Checks and monitoring during labour

Both you and your baby will be checked regularly throughout labour to make sure you are both doing ok. Everything from your blood pressure and temperature to your urine and pulse will be assessed throughout the first stage.

How your baby may be monitored

Measuring her heart rate is a way of assessing your baby’s health and strength throughout labour and birth.

Different ways of monitoring

A Pinard stethoscope is a type of ear-trumpet placed against your abdomen to listen to your baby’s heart. It is used from time to time during labour.

A Doppler is a small portable machine using ultrasound for monitoring at intervals. A small transmitter-receiver is placed on your abdomen to pick up the heartbeat.

Electronic fetal monitoring (EFM) uses ultrasound waves to transmit your baby’s heart rate to a machine via a ‘transducer’ held against your abdomen. Alternatively, a small electrode can be clipped onto your baby’s scalp (or bottom, in a breech baby) and this picks up and transmits the heartbeat. The heart rate usually appears in digital form on the screen, and a record is traced on graph paper and printed out.

Telemetry uses the same sort of transducer or scalp electrode, but sends signals by radio waves to the receiver. You’re not actually attached to the monitor by wires, so you are free to move around as long as you stay within its range.

Electronic fetal monitoring

EFM monitors the baby continuously. For some babies this can be important – if the baby is at risk or if it’s known that there may be a problem. In most cases, continuous EFM is not very useful in uncomplicated labour. Interpreting the monitor reading is a highly skilled job. Even very experienced obstetricians differ in opinion about what is a ‘normal’ reading, and what may give cause for concern. In many hospitals midwives agree that continuous EFM is not needed for normal labour, especially in the first stage.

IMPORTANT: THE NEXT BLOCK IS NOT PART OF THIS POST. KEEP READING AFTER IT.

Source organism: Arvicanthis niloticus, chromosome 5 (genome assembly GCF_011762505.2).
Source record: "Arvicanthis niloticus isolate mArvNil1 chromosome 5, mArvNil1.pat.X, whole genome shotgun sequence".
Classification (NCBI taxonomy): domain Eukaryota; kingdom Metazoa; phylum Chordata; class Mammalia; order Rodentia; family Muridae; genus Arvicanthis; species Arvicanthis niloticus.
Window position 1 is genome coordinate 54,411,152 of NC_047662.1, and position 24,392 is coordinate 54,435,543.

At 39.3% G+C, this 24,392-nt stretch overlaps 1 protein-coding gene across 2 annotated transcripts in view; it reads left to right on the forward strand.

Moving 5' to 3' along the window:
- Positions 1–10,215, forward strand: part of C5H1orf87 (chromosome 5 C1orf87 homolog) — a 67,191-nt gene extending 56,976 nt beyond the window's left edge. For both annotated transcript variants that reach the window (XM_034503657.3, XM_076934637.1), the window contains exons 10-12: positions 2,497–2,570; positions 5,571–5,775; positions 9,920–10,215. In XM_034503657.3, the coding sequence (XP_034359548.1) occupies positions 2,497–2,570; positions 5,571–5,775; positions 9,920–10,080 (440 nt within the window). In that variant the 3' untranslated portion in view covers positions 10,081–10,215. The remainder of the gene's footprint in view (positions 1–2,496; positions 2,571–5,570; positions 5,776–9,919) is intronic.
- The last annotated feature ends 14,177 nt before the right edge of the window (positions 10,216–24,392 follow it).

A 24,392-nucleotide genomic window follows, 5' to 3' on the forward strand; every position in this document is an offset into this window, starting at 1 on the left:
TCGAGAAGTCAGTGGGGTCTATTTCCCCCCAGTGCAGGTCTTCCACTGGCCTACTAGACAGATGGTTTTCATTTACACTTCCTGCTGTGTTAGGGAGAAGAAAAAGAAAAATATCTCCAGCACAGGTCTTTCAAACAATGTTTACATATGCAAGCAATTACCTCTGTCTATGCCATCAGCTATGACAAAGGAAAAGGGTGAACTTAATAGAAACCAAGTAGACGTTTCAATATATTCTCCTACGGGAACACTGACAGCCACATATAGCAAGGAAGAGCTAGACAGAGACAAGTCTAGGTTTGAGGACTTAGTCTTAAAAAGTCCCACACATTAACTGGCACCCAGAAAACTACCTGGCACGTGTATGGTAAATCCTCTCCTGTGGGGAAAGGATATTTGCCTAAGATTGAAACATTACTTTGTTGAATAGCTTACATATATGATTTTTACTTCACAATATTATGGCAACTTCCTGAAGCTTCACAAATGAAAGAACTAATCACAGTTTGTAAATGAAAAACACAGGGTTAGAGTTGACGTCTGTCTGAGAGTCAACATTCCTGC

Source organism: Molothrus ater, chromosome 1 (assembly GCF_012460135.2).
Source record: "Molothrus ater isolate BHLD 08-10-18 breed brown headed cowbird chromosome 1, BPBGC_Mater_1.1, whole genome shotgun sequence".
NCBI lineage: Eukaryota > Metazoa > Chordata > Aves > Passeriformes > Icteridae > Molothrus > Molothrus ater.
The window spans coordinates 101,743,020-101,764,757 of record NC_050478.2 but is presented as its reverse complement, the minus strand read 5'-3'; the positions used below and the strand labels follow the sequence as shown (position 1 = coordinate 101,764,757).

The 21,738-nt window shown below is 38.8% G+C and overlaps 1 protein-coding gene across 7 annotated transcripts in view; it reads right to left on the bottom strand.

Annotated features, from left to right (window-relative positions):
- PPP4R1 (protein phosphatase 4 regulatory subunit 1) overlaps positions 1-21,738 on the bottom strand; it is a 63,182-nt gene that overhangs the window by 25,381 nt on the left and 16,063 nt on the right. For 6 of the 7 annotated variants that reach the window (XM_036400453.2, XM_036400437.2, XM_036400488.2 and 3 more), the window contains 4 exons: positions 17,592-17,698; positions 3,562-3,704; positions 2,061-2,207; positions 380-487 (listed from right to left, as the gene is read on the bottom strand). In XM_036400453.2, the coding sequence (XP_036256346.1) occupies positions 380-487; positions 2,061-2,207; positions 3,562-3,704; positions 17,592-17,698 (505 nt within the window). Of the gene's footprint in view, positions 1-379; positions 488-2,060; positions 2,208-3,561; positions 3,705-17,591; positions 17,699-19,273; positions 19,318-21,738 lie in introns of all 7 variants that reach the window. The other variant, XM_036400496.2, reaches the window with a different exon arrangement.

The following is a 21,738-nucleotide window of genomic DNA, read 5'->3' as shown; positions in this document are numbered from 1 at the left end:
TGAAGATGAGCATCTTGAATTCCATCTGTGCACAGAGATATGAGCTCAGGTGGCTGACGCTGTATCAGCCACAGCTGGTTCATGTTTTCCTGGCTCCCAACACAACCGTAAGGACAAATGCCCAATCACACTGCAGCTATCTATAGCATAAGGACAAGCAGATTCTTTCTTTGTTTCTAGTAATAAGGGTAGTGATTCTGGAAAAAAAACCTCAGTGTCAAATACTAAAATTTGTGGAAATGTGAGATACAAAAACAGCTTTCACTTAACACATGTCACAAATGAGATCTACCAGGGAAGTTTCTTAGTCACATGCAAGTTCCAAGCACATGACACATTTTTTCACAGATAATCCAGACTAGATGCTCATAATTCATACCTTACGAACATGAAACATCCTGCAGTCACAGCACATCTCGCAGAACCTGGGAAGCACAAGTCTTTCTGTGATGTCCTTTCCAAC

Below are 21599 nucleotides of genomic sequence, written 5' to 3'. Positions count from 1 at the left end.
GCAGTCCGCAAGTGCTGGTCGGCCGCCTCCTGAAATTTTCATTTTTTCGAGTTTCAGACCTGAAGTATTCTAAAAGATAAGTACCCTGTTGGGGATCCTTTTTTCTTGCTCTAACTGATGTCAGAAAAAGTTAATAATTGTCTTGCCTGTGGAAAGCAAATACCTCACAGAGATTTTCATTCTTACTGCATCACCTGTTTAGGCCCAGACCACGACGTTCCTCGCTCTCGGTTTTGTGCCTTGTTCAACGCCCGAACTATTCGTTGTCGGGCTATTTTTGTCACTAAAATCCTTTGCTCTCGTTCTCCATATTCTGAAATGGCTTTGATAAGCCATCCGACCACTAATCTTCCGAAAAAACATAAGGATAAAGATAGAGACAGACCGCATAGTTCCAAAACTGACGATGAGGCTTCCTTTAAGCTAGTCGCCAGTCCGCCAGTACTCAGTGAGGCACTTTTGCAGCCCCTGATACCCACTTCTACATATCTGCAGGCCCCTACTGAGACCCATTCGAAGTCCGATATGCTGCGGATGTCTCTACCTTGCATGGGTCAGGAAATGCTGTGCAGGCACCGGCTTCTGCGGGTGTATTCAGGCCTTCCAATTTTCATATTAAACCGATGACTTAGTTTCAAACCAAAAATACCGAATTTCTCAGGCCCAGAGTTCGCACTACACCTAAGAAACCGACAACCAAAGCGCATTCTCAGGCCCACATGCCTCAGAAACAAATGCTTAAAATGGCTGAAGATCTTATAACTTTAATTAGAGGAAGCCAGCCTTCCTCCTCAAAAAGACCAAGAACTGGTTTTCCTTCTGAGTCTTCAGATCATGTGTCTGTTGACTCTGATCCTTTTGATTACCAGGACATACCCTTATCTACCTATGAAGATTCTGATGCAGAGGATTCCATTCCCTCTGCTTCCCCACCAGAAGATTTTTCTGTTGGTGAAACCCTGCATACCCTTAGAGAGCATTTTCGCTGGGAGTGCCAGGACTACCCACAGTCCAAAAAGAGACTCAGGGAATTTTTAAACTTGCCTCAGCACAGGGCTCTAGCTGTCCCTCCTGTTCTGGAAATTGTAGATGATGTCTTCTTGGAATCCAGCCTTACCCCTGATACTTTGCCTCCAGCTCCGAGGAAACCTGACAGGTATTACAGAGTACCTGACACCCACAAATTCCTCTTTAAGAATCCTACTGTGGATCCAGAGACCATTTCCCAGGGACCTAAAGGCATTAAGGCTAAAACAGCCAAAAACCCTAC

EFM is necessary when an intervention such as induction, or an epidural, is undertaken as these may cause stress to the baby. If you and your carers expect everything to be normal, you may prefer to have the other forms of monitoring with a Doppler or a Pinard stethoscope. You’ll probably find your baby’s heart is listened to every 15 or 20 minutes, and after most contractions in the second stage.

Checks you will have

You can expect the following things to be assessed regularly throughout the first stage:

  • your blood pressure, pulse and temperature
  • your urine (to help check your energy levels)
  • the length, strength and frequency of your contractions
  • possibly your cervix through an internal or vaginal examination.

Transition

An intense stage of the birth, sometimes referred to as ‘transition’, comes between the first and second stages. Many women clearly experience it as different from other parts of their labour.

You may feel an urge to push or you may feel that your labour has stopped altogether. Your midwife will guide you through this stage, helping you through your contractions and encouraging you to find the best position.

Transition is a psychological state as well as a physical one and it can be very intense. You may feel impatient, tired, irritable and even angry and frustrated with your carers and birthing partner. This is a perfectly natural reaction and it means that the birth of your baby is not far off.

Remember it’s ok to let everyone know how you are feeling.

If you don’t want anyone to touch you, including your birthing partner, let them know.

Using the breathing techniques you have learned may help keep you calm between contractions.

Your partner should know not to take your frustrations and irritability too personally – you’re both nearly there!

Last Updated: 12 October 2009
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